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Long term high protein diets: bad for you?
I'm a practicing physician: I see patients every day. When I counsel my patients about their diet, I want to meet them where they are, in the world they live in, with the real challenges they face. I'm not interested in what might be a "perfect" diet: I'm interested in helping my patients make realistic dietary changes that they can live with for the long term for the sake of their, yes, long term health. So I don't hide the fact that I think that fad diets like the Atkins Diet, South Beach Diet, or the Paleo Diet are just silly.
Comparing the cost of meatless and non-meatless diets
There's been plenty of discussion about the supposed higher cost of eating healthy. The truth is that on the large scale, not only is it cheaper in the long run to eat healthier (because you'll spend so much less on health care), but on the small scale it's cheaper on a cost-per-serving basis.
Low-carb diets do not burn fat
Proponents of low-carb diets will tell you that a high-fat, high-protein, low-carbohydrate diet will induce your body to burn fat. The theory is that a higher intake of carbohydrates in the diet causes greater insulin secretion, and that results in the body directing its circulating fat into storage.
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So many fad diets demonize one macronutrient at the expense of the others, and lately the nutrient people love to hate have been carbohydrates, whether that's the Atkins diet or the Paleo diet. Until recently we in medicine have been proponents of a low-fat diet, which appears to have had at least some effect on obesity rates. (Now that I think about it, I can't think of any diet intended for general use that demonizes protein in and of itself as opposed to certain types of protein, such as animal protein. If you know of one, let me know in the comments.)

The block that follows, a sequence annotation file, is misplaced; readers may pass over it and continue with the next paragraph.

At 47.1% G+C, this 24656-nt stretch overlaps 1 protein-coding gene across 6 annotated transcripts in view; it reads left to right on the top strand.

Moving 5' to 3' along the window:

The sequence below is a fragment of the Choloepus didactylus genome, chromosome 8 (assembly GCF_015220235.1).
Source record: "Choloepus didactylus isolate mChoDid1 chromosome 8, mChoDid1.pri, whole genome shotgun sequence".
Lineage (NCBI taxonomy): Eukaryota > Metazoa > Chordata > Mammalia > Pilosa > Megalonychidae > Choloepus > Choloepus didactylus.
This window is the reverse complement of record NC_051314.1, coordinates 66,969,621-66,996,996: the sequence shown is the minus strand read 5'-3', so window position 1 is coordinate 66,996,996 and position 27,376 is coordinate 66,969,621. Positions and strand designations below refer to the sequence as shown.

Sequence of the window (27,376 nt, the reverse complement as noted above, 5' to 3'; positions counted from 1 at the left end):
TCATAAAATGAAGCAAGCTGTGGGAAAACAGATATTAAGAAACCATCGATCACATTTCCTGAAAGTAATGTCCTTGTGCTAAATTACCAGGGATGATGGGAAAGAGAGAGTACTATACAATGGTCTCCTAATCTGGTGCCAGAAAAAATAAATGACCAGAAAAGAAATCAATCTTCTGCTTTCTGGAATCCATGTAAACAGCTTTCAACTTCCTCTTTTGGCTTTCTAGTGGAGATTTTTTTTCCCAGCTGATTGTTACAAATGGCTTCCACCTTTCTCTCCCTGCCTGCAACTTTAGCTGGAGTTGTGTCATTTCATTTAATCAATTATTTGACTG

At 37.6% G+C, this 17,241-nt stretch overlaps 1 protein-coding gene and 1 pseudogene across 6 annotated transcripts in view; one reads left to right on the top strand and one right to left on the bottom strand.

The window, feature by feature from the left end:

For some diets the argument has been that consuming carbohydrates - or fat, depending on the diet - contributes to body fat and thereby contributes to one's risk of ill health. There are epidemiological studies that seem to support both sides, but a team in Norway designed a parallel study (two similar groups participating at the same time) to find out whether a diet high in fat or in carbohydrates would affect body fat mass (Am J Clin Nutr 2017;105:85-99).
They recruited 38 healthy but clinically obese men (Body Mass Index over 29) between the ages of 30 and 50 to participate in a feeding study. The participants all had normal blood glucose levels, a waist circumference of at least 98 centimeters (about 38.5 inches) or a percentage of body fat of at least 25%, and were not taking any regular medications.
At the start of the study the authors measured the participants' total body fat using bioelectrical impedance analysis, the most accurate measure of total body fat, then performed a CT scan to measure both visceral (among the internal organs) and subcutaneous (just under the skin) fat. In addition the researchers performed standard blood analyses such as cholesterol scores.